Operation:Tango, Game Review. Get your PHREAK on!

"Look for someone suspicious I say, are we looking even for a man or a woman?" My wife responds vaguely, "no idea what would ...

"Look for someone suspicious I say, are we looking even for a man or a woman?" My wife responds vaguely, "no idea what would be suspicious. I can see some apps on their smart glasses".  "Well that is no good at all" I respond, "I can see those too but I have a names with them. I guess we have to match them up?" The tension grows as we have been at it for a while now and this train probably won't be on going forever we need to find our suspect before the train reaches its destination. The fate of the free world depends on it. You must be missing something" I snap at my wife.. it is then I realize another window in my U.I. "Oh wait. I have the passenger list ..and our suspects name is on it. .. whoops" Her silence followed by a sigh speaks volumes.  Well at least we can now match up apps, locate the target and start hacking, we better hurry. This is tense. ( A good thing I did not know yet about those upcoming security drone section).

What is it?

Operation: Tango is an asymmetrical spy thriller in which you pair up with a friend  and work together to bring a high-tech global menace to its knees. You will complete dangerous missions across the globe in a high-tech near-future world. There is no solo play, after all it takes TWO to TANGO. and you and your partner will take on roles as AGENT and HACKER, working together stop the threat by cracking the code, hacking into networks and retrieve data, destroy information and even dismantle bombs. With two totally different points of view of the situation , each only having part of the whole picture and only your voice to link you it is crucial that you communicate everything you see and hear to be successful.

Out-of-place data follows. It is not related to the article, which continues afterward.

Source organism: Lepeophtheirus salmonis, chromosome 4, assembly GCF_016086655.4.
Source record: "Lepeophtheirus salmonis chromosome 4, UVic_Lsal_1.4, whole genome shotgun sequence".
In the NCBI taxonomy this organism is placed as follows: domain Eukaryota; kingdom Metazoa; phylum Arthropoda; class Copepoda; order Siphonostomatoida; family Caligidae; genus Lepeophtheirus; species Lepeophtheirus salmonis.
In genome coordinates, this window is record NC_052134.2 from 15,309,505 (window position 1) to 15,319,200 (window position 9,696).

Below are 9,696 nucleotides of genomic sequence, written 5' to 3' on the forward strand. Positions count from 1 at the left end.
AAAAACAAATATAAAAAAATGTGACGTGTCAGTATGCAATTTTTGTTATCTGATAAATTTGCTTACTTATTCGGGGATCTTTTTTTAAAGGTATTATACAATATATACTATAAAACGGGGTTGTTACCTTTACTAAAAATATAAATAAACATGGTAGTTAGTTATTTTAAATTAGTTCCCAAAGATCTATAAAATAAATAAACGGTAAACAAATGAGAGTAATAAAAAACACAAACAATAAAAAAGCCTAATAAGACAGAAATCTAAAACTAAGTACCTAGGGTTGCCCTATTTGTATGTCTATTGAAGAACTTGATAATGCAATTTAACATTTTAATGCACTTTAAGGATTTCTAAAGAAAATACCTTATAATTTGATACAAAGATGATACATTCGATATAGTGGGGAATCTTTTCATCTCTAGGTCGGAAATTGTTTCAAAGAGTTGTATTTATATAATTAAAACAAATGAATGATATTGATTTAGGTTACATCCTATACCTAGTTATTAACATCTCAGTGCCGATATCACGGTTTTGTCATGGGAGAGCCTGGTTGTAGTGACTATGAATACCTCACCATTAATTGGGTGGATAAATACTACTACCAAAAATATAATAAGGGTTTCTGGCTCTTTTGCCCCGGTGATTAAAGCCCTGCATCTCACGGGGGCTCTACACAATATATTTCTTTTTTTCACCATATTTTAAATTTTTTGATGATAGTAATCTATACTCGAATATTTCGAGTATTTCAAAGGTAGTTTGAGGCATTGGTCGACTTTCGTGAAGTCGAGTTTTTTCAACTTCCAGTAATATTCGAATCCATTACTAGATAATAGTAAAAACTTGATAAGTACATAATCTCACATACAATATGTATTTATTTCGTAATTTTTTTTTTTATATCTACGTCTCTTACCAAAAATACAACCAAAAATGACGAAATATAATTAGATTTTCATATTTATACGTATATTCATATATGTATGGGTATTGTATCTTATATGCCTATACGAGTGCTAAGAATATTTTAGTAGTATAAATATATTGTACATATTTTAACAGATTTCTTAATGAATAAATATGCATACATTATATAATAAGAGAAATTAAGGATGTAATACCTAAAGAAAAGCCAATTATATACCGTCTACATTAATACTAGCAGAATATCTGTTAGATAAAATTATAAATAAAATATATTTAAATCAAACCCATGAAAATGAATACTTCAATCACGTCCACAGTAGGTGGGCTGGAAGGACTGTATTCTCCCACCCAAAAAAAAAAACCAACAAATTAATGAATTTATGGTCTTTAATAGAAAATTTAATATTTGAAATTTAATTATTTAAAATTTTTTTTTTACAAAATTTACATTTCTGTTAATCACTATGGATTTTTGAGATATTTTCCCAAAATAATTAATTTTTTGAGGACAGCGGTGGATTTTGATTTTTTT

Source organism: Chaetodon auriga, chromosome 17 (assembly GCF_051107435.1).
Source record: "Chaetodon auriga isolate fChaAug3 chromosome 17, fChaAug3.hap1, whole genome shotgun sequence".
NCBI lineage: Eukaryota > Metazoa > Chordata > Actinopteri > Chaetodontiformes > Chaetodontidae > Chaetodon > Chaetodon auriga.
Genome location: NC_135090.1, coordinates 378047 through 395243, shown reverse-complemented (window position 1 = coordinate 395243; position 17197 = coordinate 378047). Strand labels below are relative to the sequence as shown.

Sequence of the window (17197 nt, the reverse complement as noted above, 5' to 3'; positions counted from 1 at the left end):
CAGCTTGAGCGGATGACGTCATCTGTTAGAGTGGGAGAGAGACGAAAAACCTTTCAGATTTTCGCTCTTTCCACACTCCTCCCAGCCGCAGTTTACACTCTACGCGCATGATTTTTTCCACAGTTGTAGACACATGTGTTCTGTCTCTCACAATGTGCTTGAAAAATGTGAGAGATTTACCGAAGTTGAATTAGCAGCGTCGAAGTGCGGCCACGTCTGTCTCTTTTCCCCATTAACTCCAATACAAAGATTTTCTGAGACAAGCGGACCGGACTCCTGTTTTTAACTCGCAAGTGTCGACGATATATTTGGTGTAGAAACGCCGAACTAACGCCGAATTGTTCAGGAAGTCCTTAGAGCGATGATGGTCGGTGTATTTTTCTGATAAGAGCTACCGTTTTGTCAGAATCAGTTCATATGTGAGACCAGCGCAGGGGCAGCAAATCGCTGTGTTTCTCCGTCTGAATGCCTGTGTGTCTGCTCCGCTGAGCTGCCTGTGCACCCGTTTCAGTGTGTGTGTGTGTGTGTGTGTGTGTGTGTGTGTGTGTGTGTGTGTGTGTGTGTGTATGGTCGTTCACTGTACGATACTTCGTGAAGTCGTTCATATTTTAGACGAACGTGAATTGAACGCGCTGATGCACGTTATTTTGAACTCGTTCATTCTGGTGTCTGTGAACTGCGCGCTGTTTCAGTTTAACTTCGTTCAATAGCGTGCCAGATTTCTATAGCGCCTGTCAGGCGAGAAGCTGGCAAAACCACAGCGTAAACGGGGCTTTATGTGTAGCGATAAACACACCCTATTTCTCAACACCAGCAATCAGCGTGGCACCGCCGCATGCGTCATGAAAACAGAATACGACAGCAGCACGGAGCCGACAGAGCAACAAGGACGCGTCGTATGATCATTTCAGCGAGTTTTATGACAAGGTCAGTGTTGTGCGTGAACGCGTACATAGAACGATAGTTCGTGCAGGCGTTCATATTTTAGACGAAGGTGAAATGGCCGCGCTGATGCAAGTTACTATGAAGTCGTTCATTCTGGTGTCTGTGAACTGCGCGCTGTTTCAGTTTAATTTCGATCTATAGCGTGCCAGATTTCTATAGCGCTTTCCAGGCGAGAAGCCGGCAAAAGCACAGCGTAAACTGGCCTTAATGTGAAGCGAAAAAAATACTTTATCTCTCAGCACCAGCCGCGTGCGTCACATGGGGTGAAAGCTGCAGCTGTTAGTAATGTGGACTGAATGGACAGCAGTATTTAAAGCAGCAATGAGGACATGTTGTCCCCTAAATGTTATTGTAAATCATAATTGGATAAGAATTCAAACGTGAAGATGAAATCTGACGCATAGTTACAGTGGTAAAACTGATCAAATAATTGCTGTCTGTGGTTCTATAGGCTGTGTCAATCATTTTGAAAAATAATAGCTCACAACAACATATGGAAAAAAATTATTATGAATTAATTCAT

The gameplay in Operation:Tango is a 1st person view game but with two distinct different experiences for the players.  If you have ever played any of the "we were here" games you get the idea. The twist in this game is the parts you will play.  One person will take on the roll of the  Agent and move around in the real world, finding clues, physicals hardware and pushing all the buttons and levers to get access to all the hands on stuff. You will get access to computers, move around the building look for password information left out, names, ip addresses or use your hacking tool to make connections for your partner to move around in the digital space and help you get trough the building.

In our playthrough, I played the hacker and my wife was playing the crafty Agent taking the danger head on.

Player two takes on the role of a sly computer Hacker and is hanging back in cyberspace in an interface that me feel I was staring in the 1995 movie "Hackers". You will get access to files, logs, camera systems, elevator, calendars etc. You can help give fake id's to your partner and open doors, move elevators and disable technology.  Some areas can be locked out but your partner can give you an i.p. address, password or simply interface with a computer or network in order to help you brute force your way deeper and deeper into the network. 

In some instances you will actually walk around through cyberspace in digitized form trying to make your way through hazardous traps as your partner generates tiles underneath you through an interface, preventing your from falling through the floor and be de-rezzed. In other moments they guide your through a tunnel through numerous firewalls on your way to the data core.